The Service will conduct a comprehensive conservation planning process that will provide opportunity for Tribal, State, and local governments; agencies; organizations; and the public to participate in issue scoping and public comment. We request input for issues, concerns, ideas, and suggestions for the future management of these WMDs in North Dakota. We invite anyone interested to respond to the following two questions.

(1) What problems or issues do you want to see addressed in the CCP?

(2) What improvements would you recommend for these nine (9) WMDs?

We have provided the above questions for your optional use; you are not required to provide information to us. The planning team developed these questions to gather information about individual issues and ideas concerning these WMDs. Our planning team will use the comments it receives as part of the planning process; however, we will not reference individual comments in our reports or directly respond to them.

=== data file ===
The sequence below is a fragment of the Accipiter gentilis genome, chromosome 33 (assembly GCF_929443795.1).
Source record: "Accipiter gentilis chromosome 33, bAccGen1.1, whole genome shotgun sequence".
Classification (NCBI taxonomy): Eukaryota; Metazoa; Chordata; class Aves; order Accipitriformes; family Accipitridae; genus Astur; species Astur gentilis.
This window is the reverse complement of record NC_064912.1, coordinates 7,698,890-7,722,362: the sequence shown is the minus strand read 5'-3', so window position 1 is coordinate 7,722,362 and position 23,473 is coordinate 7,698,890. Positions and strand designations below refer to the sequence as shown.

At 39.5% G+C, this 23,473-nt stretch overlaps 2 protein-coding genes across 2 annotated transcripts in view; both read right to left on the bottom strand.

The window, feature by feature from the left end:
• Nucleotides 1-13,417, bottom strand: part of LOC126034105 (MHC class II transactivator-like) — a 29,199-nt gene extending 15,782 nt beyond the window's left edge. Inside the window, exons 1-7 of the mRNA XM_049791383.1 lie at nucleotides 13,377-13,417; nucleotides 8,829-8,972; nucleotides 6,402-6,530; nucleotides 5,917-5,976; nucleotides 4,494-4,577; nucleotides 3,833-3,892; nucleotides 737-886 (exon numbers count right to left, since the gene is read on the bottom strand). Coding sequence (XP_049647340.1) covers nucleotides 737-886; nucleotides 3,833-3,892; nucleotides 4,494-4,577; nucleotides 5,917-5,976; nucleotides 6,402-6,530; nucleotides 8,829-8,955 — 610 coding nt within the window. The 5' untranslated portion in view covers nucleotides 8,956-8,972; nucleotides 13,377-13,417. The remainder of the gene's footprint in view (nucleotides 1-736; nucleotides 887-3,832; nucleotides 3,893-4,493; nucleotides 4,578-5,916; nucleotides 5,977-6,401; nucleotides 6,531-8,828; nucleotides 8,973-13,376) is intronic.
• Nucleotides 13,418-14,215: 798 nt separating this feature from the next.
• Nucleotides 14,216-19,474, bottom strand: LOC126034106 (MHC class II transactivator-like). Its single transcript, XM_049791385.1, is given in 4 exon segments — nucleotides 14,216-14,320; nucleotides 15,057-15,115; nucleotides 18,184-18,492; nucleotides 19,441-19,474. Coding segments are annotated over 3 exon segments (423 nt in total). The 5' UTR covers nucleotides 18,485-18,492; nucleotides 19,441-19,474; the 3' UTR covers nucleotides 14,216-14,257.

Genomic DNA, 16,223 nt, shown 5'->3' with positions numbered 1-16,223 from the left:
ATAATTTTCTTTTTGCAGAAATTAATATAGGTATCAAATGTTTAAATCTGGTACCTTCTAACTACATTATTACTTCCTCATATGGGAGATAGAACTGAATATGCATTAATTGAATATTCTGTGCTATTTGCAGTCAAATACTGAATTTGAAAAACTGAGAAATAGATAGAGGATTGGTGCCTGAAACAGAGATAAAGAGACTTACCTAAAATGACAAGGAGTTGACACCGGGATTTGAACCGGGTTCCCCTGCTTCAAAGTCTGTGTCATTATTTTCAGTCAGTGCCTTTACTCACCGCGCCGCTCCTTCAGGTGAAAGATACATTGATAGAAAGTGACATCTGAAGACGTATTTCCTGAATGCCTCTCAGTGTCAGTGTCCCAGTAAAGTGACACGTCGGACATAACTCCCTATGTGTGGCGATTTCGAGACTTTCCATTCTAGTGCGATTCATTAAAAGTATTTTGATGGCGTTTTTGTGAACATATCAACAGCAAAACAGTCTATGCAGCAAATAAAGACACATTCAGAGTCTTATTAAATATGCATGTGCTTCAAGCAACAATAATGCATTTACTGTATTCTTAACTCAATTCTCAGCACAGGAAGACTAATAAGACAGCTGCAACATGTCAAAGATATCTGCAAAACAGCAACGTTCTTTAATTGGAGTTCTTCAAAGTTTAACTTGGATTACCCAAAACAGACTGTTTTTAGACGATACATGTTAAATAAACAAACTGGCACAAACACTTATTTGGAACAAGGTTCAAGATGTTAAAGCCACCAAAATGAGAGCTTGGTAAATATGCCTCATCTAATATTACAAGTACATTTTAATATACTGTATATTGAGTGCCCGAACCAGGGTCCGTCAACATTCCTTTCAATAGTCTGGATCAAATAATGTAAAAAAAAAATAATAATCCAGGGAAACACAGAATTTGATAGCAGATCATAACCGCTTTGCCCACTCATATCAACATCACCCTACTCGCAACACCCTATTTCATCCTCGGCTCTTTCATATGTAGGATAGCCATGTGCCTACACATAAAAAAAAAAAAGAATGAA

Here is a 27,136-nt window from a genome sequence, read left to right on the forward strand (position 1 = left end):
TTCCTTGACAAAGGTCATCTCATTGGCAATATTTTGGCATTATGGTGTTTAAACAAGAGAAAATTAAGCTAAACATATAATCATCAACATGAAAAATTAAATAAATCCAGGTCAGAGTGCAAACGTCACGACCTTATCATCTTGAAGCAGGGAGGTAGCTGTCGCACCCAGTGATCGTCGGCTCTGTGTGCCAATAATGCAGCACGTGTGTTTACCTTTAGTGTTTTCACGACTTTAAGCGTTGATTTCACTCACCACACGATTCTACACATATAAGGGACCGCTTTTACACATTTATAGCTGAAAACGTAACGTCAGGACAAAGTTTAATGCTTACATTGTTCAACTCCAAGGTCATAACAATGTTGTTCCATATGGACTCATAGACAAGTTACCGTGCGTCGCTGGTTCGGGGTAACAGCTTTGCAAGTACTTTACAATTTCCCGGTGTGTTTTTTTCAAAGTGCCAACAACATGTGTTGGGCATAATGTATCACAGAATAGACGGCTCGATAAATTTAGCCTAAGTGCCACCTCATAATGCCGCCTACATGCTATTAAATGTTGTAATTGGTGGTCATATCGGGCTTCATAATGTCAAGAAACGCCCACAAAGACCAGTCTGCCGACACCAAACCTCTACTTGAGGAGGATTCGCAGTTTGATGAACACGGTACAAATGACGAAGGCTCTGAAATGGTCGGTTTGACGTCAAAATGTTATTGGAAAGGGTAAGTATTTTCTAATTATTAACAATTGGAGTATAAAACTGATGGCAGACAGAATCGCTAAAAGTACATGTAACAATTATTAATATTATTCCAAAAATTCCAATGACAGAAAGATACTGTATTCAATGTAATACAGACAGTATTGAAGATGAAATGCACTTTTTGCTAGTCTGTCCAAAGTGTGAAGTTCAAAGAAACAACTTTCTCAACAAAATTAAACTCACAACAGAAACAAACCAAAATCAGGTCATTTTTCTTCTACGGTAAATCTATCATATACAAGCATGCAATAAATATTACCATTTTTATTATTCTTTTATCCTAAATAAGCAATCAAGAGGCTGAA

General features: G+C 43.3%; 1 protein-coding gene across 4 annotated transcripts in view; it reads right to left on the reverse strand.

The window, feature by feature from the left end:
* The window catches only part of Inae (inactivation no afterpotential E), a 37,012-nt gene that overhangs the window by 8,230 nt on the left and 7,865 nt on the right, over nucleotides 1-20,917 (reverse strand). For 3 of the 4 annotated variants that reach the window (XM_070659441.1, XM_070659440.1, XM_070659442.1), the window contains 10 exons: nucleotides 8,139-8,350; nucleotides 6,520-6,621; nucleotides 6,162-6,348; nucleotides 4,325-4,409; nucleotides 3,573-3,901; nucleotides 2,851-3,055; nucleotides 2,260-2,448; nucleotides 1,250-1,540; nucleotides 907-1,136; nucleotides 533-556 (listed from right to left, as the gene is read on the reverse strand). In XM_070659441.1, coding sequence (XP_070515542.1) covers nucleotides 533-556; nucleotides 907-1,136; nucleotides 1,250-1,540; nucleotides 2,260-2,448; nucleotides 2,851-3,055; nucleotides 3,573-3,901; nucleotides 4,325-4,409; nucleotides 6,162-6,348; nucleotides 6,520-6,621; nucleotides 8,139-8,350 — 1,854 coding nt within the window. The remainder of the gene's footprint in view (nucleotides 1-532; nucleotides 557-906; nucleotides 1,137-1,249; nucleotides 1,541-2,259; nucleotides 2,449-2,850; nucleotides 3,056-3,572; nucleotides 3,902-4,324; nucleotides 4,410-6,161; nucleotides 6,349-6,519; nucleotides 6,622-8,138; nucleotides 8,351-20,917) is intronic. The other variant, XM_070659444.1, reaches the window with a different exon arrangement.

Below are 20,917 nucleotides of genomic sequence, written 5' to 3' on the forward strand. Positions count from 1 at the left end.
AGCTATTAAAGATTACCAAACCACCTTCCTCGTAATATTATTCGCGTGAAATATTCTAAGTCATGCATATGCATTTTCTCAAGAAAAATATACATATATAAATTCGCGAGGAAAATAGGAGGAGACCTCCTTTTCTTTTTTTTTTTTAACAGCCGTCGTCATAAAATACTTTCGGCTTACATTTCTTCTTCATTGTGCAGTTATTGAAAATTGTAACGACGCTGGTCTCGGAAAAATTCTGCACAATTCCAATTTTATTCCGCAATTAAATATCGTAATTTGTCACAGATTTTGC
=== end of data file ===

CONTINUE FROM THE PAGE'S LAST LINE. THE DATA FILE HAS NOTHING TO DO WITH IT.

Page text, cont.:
We will also give the public an opportunity to provide input at an open house to scope issues and concerns. You can obtain the schedule from the Planning Team Leaders (see ADDRESSES). You may also submit comments anytime during the planning process by writing to the above addresses. All information provided voluntarily by mail, phone, or at public meetings becomes part of our official public record (i.e., names, addresses, letters of comment, input recorded during meetings). If a private citizen or organization requests this information under the Freedom of Information Act, we may provide informational copies.